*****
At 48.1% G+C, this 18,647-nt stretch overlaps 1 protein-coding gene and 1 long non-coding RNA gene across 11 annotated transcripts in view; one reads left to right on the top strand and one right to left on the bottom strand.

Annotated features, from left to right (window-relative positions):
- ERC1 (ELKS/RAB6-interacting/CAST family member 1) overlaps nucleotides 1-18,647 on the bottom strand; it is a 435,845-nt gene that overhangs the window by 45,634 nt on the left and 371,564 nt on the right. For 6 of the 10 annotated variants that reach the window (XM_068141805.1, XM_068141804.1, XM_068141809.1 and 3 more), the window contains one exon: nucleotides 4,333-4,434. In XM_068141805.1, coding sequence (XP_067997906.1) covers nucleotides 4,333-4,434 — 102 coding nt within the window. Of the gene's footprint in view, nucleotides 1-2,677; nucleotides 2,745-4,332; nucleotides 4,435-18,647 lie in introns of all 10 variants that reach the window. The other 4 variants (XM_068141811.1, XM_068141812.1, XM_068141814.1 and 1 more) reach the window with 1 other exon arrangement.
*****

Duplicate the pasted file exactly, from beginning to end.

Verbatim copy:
At 48.1% G+C, this 18,647-nt stretch overlaps 1 protein-coding gene and 1 long non-coding RNA gene across 11 annotated transcripts in view; one reads left to right on the top strand and one right to left on the bottom strand.

Annotated features, from left to right (window-relative positions):
- ERC1 (ELKS/RAB6-interacting/CAST family member 1) overlaps nucleotides 1-18,647 on the bottom strand; it is a 435,845-nt gene that overhangs the window by 45,634 nt on the left and 371,564 nt on the right. For 6 of the 10 annotated variants that reach the window (XM_068141805.1, XM_068141804.1, XM_068141809.1 and 3 more), the window contains one exon: nucleotides 4,333-4,434. In XM_068141805.1, coding sequence (XP_067997906.1) covers nucleotides 4,333-4,434 — 102 coding nt within the window. Of the gene's footprint in view, nucleotides 1-2,677; nucleotides 2,745-4,332; nucleotides 4,435-18,647 lie in introns of all 10 variants that reach the window. The other 4 variants (XM_068141811.1, XM_068141812.1, XM_068141814.1 and 1 more) reach the window with 1 other exon arrangement.